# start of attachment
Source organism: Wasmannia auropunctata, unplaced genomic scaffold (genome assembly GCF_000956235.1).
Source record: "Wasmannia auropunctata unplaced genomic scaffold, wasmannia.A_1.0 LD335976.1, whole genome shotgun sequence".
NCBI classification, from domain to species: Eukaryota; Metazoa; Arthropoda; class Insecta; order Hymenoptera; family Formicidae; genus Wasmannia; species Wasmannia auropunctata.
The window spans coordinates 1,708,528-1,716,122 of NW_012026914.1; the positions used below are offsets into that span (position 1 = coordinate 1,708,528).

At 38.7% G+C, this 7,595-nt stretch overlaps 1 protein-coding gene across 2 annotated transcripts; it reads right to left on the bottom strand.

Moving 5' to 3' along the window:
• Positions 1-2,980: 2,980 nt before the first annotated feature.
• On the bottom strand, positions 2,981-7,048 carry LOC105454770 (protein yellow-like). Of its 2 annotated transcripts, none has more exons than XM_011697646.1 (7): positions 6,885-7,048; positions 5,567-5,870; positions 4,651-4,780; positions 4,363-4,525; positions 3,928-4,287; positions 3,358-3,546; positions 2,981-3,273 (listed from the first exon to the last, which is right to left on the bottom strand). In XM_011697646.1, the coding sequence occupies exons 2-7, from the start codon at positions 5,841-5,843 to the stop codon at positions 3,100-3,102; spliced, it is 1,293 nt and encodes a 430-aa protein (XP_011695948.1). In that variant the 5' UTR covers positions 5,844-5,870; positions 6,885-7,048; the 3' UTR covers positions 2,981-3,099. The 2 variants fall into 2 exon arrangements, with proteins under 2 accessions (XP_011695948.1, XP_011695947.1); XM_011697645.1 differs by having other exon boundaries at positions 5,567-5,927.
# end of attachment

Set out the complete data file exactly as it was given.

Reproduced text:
Source organism: Wasmannia auropunctata, unplaced genomic scaffold (genome assembly GCF_000956235.1).
Source record: "Wasmannia auropunctata unplaced genomic scaffold, wasmannia.A_1.0 LD335976.1, whole genome shotgun sequence".
NCBI classification, from domain to species: Eukaryota; Metazoa; Arthropoda; class Insecta; order Hymenoptera; family Formicidae; genus Wasmannia; species Wasmannia auropunctata.
The window spans coordinates 1,708,528-1,716,122 of NW_012026914.1; the positions used below are offsets into that span (position 1 = coordinate 1,708,528).

At 38.7% G+C, this 7,595-nt stretch overlaps 1 protein-coding gene across 2 annotated transcripts; it reads right to left on the bottom strand.

Moving 5' to 3' along the window:
• Positions 1-2,980: 2,980 nt before the first annotated feature.
• On the bottom strand, positions 2,981-7,048 carry LOC105454770 (protein yellow-like). Of its 2 annotated transcripts, none has more exons than XM_011697646.1 (7): positions 6,885-7,048; positions 5,567-5,870; positions 4,651-4,780; positions 4,363-4,525; positions 3,928-4,287; positions 3,358-3,546; positions 2,981-3,273 (listed from the first exon to the last, which is right to left on the bottom strand). In XM_011697646.1, the coding sequence occupies exons 2-7, from the start codon at positions 5,841-5,843 to the stop codon at positions 3,100-3,102; spliced, it is 1,293 nt and encodes a 430-aa protein (XP_011695948.1). In that variant the 5' UTR covers positions 5,844-5,870; positions 6,885-7,048; the 3' UTR covers positions 2,981-3,099. The 2 variants fall into 2 exon arrangements, with proteins under 2 accessions (XP_011695948.1, XP_011695947.1); XM_011697645.1 differs by having other exon boundaries at positions 5,567-5,927.